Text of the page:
Airman, spouse channel training into caring act beyond the gates

Being in the ‘right place at the right time’ saves a life

The 88th Air Base Wing’s vision reached further March 23 when some noisy neighborhood pets, an Airman’s back-pocket training and a couple’s commitment to “service before self” intersected with a medical mishap to assist a stranger in need.

That Tuesday afternoon, Staff Sgt. Marc Lejeune, a bioenvironmental technician from the 88th Operational Medical Readiness Squadron, was resting at home between lectures and homework for Airman Leadership School. His wife, Melissa Mault, noticed some dogs barking, alerting her to the window to see a man, presumably their neighbor’s father, lying unresponsive on the ground.

“I threw on my boots and headed outside,” Lejeune said. “My wife and I decided to help immediately because there was no one else in the area. We both knew that it could potentially turn into a worse situation if no help was given.”

The couple calmly walked through the appropriate procedures. While Mault took control of the dog and called 911, Lejeune surveyed the scene for hazards, attempted to wake the man, checked his vitals and tilted his head in case of blockage.

As the neighbor’s breathing and pulse steadied, Mault continued speaking with emergency services on the phone until local first responders arrived.

“I backed away because I knew they had more training,” Lejeune said. “By then, the man seemed to be 80 percent OK, and he was taken for further evaluation.”

Lejeune hasn’t received any update on the man’s condition, he said, and it’s unclear what caused the March 23 incident.

Still, Lejeune noted his education and values as an Airman prepared him to act in a scenario that deviated from his typical duties.

As a health-risk assessor at Wright-Patterson Medical Center, Lejeune creates safe workplaces every day, coordinating research, protective equipment and administrative practices to control people’s exposure to environmental factors, from paint to drinking water. Although his work protects health, he does not treat patients directly.

Instead, he drew from holistic Airmen training and leadership skills, as well as Mault’s help, to administer timely and effective initial care that day outside his home.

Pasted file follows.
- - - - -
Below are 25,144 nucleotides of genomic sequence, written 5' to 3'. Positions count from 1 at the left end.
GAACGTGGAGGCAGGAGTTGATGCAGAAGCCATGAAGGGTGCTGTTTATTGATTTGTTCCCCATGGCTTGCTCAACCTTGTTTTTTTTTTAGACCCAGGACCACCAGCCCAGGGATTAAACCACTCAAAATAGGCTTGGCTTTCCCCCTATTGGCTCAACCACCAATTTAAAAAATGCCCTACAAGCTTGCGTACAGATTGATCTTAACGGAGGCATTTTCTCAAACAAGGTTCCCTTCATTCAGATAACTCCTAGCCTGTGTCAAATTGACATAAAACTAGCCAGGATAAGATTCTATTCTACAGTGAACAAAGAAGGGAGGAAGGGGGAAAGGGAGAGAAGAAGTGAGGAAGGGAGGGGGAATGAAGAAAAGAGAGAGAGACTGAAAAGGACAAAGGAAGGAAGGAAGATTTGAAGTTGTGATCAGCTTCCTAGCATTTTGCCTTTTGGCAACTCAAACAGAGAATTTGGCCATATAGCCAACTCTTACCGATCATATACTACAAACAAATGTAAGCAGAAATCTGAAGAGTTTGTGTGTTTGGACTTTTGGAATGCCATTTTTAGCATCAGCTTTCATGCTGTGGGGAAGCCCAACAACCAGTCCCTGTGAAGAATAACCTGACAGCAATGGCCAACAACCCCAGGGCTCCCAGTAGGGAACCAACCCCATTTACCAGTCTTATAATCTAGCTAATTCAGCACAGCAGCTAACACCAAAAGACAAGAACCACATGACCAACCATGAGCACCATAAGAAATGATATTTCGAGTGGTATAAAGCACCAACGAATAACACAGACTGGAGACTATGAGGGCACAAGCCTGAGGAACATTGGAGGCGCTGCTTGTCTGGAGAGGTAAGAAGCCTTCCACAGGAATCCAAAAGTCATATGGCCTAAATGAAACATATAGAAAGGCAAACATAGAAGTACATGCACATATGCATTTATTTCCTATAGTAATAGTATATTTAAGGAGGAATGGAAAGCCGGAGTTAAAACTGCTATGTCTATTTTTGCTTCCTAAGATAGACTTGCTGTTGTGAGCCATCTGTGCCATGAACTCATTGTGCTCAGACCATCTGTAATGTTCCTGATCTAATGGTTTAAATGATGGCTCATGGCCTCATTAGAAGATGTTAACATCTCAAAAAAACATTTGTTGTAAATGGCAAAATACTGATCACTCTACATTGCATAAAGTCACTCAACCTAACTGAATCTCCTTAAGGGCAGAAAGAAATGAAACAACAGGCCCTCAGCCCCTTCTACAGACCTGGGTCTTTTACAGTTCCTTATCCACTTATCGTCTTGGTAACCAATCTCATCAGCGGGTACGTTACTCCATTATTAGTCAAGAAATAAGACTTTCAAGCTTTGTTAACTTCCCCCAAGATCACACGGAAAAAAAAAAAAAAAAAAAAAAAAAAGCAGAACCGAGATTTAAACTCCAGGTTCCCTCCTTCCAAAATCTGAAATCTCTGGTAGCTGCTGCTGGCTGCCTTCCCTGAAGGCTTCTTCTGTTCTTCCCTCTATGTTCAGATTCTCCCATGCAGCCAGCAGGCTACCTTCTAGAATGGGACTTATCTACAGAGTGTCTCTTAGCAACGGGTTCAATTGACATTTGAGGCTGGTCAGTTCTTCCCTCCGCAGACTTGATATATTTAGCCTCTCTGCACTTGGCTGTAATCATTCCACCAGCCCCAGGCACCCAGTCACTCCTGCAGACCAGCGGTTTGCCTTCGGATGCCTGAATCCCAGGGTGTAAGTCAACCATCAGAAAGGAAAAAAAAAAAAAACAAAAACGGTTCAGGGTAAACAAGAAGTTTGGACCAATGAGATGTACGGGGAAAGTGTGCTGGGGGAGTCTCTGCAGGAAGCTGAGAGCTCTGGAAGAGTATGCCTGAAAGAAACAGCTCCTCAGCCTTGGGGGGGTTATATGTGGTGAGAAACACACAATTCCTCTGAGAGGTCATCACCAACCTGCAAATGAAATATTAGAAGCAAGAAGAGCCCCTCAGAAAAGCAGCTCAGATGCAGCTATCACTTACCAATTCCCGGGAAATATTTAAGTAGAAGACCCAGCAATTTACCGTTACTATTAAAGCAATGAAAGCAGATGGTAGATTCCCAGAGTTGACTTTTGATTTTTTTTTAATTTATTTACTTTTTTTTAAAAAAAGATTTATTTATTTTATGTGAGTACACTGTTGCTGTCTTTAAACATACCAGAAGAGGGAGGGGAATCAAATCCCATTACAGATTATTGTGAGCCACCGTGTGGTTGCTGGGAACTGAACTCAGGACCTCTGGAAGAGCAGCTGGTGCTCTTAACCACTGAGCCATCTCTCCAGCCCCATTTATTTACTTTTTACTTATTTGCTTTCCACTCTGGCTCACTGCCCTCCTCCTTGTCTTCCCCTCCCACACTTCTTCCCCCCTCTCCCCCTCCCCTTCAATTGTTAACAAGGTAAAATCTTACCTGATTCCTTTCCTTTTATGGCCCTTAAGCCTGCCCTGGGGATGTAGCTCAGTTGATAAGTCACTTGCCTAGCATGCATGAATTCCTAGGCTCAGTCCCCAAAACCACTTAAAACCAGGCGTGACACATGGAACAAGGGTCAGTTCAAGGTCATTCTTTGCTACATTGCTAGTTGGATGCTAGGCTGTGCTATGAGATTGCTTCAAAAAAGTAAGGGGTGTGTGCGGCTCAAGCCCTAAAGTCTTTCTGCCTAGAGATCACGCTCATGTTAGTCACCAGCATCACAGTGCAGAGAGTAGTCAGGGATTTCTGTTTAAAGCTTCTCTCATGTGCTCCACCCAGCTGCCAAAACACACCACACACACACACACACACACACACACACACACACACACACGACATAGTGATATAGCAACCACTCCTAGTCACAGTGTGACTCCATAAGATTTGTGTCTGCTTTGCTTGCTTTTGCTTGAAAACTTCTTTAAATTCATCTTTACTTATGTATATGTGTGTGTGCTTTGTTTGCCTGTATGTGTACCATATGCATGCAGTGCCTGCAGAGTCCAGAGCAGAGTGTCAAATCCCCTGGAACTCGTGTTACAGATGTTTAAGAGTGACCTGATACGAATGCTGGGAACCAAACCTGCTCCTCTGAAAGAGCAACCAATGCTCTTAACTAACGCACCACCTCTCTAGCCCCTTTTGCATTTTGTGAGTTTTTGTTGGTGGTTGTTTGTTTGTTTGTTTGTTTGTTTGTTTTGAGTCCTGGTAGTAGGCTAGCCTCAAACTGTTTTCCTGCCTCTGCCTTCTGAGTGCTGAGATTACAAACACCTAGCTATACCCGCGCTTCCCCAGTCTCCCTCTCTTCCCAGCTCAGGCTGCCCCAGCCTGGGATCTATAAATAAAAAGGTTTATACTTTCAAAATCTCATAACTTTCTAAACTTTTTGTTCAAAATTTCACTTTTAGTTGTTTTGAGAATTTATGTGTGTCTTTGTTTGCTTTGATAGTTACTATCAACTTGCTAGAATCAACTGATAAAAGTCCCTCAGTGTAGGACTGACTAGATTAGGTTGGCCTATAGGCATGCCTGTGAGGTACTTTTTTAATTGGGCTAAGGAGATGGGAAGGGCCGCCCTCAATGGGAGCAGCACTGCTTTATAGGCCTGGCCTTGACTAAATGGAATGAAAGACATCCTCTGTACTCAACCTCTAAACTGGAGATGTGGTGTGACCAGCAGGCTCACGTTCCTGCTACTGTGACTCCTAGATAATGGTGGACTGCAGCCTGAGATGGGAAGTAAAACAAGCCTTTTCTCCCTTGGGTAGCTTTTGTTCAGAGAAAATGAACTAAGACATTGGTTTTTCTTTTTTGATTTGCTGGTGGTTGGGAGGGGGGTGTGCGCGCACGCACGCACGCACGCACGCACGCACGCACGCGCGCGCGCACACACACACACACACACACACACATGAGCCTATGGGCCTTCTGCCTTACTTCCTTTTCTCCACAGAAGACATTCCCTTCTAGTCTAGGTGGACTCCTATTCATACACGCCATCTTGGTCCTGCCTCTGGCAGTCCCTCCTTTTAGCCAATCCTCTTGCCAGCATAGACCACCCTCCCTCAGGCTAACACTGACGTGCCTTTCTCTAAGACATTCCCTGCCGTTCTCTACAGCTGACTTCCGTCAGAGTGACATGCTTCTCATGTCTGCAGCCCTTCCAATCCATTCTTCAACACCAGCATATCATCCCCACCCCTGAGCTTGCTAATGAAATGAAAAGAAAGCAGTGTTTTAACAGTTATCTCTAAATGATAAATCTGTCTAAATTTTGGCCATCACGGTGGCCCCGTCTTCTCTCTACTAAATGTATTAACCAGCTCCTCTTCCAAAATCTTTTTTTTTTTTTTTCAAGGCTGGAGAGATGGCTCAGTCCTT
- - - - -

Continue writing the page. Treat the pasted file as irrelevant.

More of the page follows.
“Being able to think critically during a stressful moment was key. My wife was able to do so as well in order to properly communicate with the emergency services,” Lejeune said. “I went to Expeditionary Medical Support training at Camp Bullis, Texas, over the summer, which equipped me with basic life-support skills while under a stressful situation.”

Adding to his accomplishments, Lejeune graduated from Airman Leadership School, the first level of the Enlisted Professional Military Education continuum, just two days after the incident, with more than a piece of paper to prove his readiness.

Col. Patrick Miller, 88 ABW and installation commander, presented a coin to Lejeune at the graduation for his heroism.

“He recognized a neighbor in need, sprung to action and let his training take over,” Miller said. “When we talk about being ready, Staff Sgt. Lejeune was ready when it mattered most. This is just one of many cases where our teammates recognized a situation and dove straight in to better the outcome, regardless of any potential impact to themselves.

“On duty or off duty, our values and characteristics are embedded in the team. We simply can’t turn them off. I’m humbled to be surrounded by so many amazing Airmen.”

Miller specifically identified newly developed 88 ABW core traits in Lejeune and Mault’s conduct.

“Staff Sgt. Lejeune and his wife are the prime examples of character and competence colliding with an event to make the extraordinary happen,” Miller said. “Their actions epitomize the characteristics we expect from our teammates both on and off duty, characteristics that include responsive, competent, professional, trusted and caring.”

But Lejeune, true to his character, redirects the praise to the helpers around him.

“Shout-out to my wife, who called 911 and found the individual, and all the emergency responders who do these kinds of things every day,” he said. “And also to the doctors and medical technicians who work hard to save people 24/7. I have a great respect for all they do. My wife and I were just at the right place at the right time.”

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